Here is why salesforce.com's (NYSE:CRM) 16% Estimated Annual Revenue Growth Might not be Enough for Investors

By
Goran Damchevski
Published
August 27, 2021
NYSE:CRM
Source: Shutterstock

Salesforce.com, inc. (NYSE:CRM) shareholders may have mixed feelings since the stock is up 12% in the last three months. The last financial results, released on the 27th August, outline a trailing twelve-month revenue of US$23.5b. The company has high and steady estimated revenue growth of about 16.4% annually. However, the recent stagnation in stock performance, prompts us to take a deeper dive and see what is behind it.

We will start by analyzing the fundamental performance and analyst estimates, which will give us a clearer picture of the current status. In the chart below, we have gathered the yearly financial performance, including the recently announced Q2 report:

crm-revenue-earnings-growth
NYSE:CRM Past Growth and Future Estimates August 27th 2021

You can catch up on the most recent data by reading our company report.

We can see that the company has less net income than free cash flows - this suggests that the company is fueling growth with what is left of the free cash flows.

This is important for a growing company, because it needs to continuously invest in its business in order to reach more of its potential market and stay competitive against large players like Oracle (NYSE:ORCL) and SAP (XTRA:SAP).

After the growth phase ends, and a company like Salesforce starts maturing, we can expect to see profits converge with free cash flows and get a better sense of the money-making capacity of the business.

Let's look into the current earnings performance of the company and see what investors are paying for.

There is no denying that markets are sometimes efficient, but prices do not always reflect underlying business performance. One flawed but reasonable way to assess how sentiment around a company has changed is to compare the earnings per share (EPS) with the share price.

During five years of share price growth, salesforce.com achieved compound earnings per share (EPS) growth of 51% per year.

This EPS growth is higher than the 29% average annual increase in the share price. Therefore, it seems the market has become relatively pessimistic about the company.

See our latest analysis for salesforce.com

You can see how EPS has changed over time in the image below (click on the chart to see the exact values).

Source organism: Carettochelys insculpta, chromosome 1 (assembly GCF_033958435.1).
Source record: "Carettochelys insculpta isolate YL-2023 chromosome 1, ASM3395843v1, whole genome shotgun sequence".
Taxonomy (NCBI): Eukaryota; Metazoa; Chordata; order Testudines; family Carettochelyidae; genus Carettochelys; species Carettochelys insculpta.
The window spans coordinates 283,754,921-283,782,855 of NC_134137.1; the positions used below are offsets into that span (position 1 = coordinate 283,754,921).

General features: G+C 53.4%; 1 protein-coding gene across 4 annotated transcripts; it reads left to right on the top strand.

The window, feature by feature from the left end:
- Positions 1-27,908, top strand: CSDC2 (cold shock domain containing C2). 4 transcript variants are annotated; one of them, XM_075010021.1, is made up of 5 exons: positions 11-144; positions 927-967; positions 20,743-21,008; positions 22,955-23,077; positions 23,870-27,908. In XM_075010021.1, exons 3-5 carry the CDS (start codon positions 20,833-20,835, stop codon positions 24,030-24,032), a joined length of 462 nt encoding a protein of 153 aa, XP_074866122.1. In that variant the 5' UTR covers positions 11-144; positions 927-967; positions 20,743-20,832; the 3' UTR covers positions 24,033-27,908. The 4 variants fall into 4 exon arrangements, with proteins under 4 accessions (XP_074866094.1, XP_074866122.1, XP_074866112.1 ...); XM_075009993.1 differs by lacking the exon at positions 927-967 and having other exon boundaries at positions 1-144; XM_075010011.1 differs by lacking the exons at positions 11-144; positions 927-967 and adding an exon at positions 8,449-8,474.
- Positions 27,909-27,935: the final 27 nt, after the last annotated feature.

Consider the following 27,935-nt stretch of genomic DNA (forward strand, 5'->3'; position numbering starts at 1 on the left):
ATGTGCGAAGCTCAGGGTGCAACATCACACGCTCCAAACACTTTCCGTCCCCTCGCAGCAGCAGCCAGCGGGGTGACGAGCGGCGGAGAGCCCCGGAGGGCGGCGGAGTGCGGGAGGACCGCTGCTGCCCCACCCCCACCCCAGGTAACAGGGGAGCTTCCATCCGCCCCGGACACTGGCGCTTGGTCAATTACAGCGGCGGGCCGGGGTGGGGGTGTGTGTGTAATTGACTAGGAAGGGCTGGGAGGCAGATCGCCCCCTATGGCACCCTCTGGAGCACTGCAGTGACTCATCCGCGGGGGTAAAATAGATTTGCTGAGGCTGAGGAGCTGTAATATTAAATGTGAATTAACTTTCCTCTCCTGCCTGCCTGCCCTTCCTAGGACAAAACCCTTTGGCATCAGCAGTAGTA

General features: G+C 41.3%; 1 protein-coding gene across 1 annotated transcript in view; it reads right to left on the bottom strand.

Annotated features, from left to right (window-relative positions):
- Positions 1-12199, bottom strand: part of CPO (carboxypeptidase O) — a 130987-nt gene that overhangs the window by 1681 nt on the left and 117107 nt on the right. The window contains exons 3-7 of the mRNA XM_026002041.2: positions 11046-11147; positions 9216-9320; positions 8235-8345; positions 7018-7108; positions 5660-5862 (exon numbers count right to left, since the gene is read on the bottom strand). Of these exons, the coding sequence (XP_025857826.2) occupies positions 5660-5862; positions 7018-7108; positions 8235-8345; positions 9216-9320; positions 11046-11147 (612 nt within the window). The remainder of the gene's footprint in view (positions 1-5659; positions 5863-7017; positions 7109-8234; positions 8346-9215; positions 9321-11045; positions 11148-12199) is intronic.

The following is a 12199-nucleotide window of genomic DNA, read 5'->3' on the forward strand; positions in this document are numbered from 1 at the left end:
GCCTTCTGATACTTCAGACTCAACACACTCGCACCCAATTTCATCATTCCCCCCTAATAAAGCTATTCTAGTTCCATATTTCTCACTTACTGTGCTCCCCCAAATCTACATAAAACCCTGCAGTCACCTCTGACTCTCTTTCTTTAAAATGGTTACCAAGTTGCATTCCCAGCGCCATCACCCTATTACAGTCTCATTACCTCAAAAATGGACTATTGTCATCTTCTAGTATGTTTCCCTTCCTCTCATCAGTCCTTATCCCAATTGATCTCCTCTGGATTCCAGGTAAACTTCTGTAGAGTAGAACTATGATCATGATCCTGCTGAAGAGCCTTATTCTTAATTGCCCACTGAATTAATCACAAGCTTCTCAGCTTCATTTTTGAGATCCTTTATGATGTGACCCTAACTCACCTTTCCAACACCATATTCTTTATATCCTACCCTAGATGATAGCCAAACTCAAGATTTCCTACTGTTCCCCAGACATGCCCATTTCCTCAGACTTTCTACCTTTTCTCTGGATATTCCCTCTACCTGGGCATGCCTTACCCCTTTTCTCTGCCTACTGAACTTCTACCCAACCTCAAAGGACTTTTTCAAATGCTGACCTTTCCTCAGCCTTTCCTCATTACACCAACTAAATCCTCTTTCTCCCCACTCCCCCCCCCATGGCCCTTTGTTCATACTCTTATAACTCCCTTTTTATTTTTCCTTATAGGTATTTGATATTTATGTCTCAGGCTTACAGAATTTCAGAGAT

earnings-per-share-growth
NYSE:CRM Earnings Per Share Growth August 27th 2021

It looks like investors are expecting a slump in EPS, and are cautious on Salesforce. While EPS is expected to jump up in 2024, the market prefers cashflows today as opposed to cash flows in the future, so we can see why there might not be high enthusiasm for the company.

It might be well worthwhile taking a look at our free report on salesforce.com's earnings, revenue and cash flow.

A Different Perspective

salesforce.com shareholders are down 1.7% for the year, but the market itself is up 31%. Even the share prices of good stocks sometimes drop, but we want to see improvements in the fundamental metrics of a business, before getting too interested.

Salesforce is experiencing high top line growth, but this comes at the expense of margins, and investors can see beyond the surface of high revenue growth rates. The company's bottom line needs to keep up with revenues, otherwise high volatility may continue.

Considering risk factors before investing is always important. For instance, we've identified 2 warning signs for salesforce.com that you should be aware of.

But note: salesforce.com may not be the best stock to buy. So take a peek at this free list of interesting companies with past earnings growth (and further growth forecast).

Please note, the market returns quoted in this article reflect the market weighted average returns of stocks that currently trade on US exchanges.

Simply Wall St analyst Goran Damchevski and Simply Wall St have no position in any of the companies mentioned. This article is general in nature. It does not constitute a recommendation to buy or sell any stock and does not take account of your objectives, or your financial situation. We aim to bring you long-term focused analysis driven by fundamental data. Note that our analysis may not factor in the latest price-sensitive company announcements or qualitative material.

Have feedback on this article? Concerned about the content? Get in touch with us directly. Alternatively, email editorial-team@simplywallst.com

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